October 26, 2011 – Ethics and Morals
“What would you do if someone pointed a gun at you and said they’d kill you unless you took drugs?” Joaquin, my ten year old tutoree asks me during class.“What would I do?” I ask, stalling for time to think by repeating the question.
“What would you do if they pointed a gun at you and said they’d kill your family and you if you didn’t take the drugs?”
“My family and me?” I’m still repeating. Also I’m wondering why they have to bring my family into this--those nefarious gun-toting drug pushers. “Do I only have to take the drugs once or do I have to take them for the rest of my life?”
Joaquin pauses for a beat. “Only once.”“Well then. I’d take the drugs and thereby save my family and myself.” I applaud this noble choice. Silently.
“But you might get addicted.”I might, I think emphasizing each word differently, ungrammatically, and specifically in my head, but they got rehab! And, where there’s life, there’s hope, as my dad always says.
“What would you do?” I ask him.“I’d never take drugs,” he says. “They’d have to kill me and my family.” I look shocked and sad. “But it’d be okay,” he assures me. “Because we’d all be together in the sky.”
I think I just failed an important teacher test. The answer should always be Say No to Drugs. Right? But it’s not that easy. Situations aren’t ever only cut and dry, to use the cliché. Whenever I’m given these situational choices I always want to know the entire story before I commit to anything. Like the time someone asked me if I’d drink a bottle of Tabasco Sauce for a million dollars. My first question was, “How big is the bottle?”I walk home from class pondering ethics, morals, and just how much Tabasco Sauce the human stomach can handle.
It’s not a new topic of musing for me. I’ve been thinking a lot lately about the wrongness and rightness of things.
For instance, is it right or wrong for me to quote people verbatim? Why did I feel it was okay to report whatever Walter, Geraldine, Jose and Mariela said when I feel restricted about doing the same with people I know are reading my blog? Ah, see? A moral dilemma.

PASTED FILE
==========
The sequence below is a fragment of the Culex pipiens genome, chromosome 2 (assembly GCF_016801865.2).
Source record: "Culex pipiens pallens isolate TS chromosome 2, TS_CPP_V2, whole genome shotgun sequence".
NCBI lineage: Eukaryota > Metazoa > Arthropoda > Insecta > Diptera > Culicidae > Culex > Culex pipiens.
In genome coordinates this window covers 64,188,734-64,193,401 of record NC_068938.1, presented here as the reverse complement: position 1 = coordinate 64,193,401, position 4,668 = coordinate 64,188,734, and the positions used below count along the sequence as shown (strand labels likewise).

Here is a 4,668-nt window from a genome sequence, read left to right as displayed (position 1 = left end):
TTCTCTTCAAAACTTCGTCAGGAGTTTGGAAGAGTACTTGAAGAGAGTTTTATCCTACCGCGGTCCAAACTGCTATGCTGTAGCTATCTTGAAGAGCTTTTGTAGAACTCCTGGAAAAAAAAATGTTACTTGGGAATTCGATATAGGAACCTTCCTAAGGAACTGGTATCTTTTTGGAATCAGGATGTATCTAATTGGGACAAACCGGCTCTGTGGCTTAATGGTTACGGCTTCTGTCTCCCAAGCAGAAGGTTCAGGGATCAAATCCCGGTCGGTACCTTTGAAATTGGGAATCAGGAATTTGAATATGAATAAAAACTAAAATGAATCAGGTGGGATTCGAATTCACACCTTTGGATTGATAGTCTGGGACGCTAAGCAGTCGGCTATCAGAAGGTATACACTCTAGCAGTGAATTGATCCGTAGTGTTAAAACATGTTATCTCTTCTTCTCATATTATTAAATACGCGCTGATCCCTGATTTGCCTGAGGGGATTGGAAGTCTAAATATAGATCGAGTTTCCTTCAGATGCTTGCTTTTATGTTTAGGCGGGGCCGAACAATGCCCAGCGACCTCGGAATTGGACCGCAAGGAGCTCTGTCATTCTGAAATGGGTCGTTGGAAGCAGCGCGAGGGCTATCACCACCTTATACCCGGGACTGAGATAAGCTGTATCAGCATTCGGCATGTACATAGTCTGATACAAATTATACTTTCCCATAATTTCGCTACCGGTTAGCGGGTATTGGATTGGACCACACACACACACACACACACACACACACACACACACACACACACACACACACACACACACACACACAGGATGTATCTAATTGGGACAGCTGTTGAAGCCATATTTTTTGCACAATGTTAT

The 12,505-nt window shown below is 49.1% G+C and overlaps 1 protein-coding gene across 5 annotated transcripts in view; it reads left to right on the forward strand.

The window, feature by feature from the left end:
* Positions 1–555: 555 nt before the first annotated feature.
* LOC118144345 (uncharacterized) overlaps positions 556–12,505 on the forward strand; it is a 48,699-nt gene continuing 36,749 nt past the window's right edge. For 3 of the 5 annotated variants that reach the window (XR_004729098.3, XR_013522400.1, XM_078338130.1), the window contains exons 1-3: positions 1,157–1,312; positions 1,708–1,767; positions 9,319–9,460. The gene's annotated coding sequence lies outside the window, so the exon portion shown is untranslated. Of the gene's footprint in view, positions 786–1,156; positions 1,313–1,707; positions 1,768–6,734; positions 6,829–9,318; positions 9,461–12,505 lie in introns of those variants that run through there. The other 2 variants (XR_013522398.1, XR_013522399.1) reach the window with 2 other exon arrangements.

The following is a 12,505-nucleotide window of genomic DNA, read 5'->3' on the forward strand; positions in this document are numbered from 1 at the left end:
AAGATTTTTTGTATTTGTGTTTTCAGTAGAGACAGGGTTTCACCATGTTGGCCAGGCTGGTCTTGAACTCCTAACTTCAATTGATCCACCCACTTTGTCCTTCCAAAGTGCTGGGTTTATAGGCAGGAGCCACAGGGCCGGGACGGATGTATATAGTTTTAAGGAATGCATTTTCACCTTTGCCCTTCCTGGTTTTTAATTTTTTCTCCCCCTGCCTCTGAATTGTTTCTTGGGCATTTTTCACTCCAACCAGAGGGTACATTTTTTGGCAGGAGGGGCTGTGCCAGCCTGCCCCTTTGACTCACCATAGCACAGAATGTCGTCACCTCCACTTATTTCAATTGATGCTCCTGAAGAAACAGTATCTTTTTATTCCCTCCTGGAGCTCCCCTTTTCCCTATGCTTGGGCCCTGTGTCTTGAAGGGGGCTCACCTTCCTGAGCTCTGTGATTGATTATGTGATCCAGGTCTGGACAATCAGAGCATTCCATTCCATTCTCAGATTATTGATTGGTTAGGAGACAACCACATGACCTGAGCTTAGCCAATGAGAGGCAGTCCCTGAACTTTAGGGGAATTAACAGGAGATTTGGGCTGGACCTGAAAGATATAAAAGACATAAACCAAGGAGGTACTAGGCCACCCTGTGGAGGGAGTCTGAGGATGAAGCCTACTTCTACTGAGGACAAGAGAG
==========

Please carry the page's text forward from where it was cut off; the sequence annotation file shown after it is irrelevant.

Are little white lies ever okay? I got a light reprimand after I blogged of lying to Joaquin’s mother about having another student. Which then made me feel self-conscious about writing honestly about dishonesty. What are the ethics of telling the absolute truth all the time regardless of anything? The absolute truth might get me in more trouble than a selective retelling. “Do these words make me look fat?”At what point, if ever, is it alright to overlook feelings in order to tell a story? When does art become more important than people? Is it ever fine to tell about how a situation made me feel if it puts the other person in a bad light?
Is this just a new way to worry over fair play?I torture myself with these thoughts much like the dark and sinister character of Jas. Hook in Peter Pan tortures himself over the idea of good form.
“Hook was not his true name. To reveal who he really was would even at this date set the country in a blaze; but as those who read between the lines must already have guessed, he had been at a famous public school; and its traditions still clung to him like garments, with which indeed they are largely concerned. Thus it was offensive to him even now to board a ship in the same dress in which he grappled [attacked] her, and he still adhered in his walk to the school's distinguished slouch. But above all he retained the passion for good form.
Good form! However much he may have degenerated, he still knew that this is all that really matters.”
Good form is all that really matters. Is it really?Keeping my happy face on is better than admitting dissatisfaction. Is that telling the truth?
Confessing that I was angry or sad or disappointed or worried seems so much less socially acceptable than telling a nice story or just being silly.But the world isn’t always pretty. The way I respond isn’t always best. The people in my life don’t always make me happy. I don’t always make me happy. Should I share the good and the bad?
Maybe some things are better left unwritten.I had a writing teacher in college who said, “You have to write from the abyss. You have to write from the darkest part of yourself. You have to write from your fear and your pain. You have to write the emotions. You can’t sacrifice the words because you’re afraid of how they’ll be received. You have to be true to the story. Only then will you write anything great.” Yet I still I pick and choose in fiction and nonfiction. I protect myself. And I protect others. This is good and bad. This is right and wrong.
Well, that’s what writing is, wrestling with the words and figuring out which ones to leave in and which ones to kick out. So what’s the moral to this story?
“‘Perhaps it hasn't one,' Alice ventured to remark.
'Tut, tut, child!' said the Duchess. 'Everything's got a moral, if only you can find it.' And she squeezed herself up closer to Alice's side as she spoke.” (Alice in Wonderland by Lewis Carol)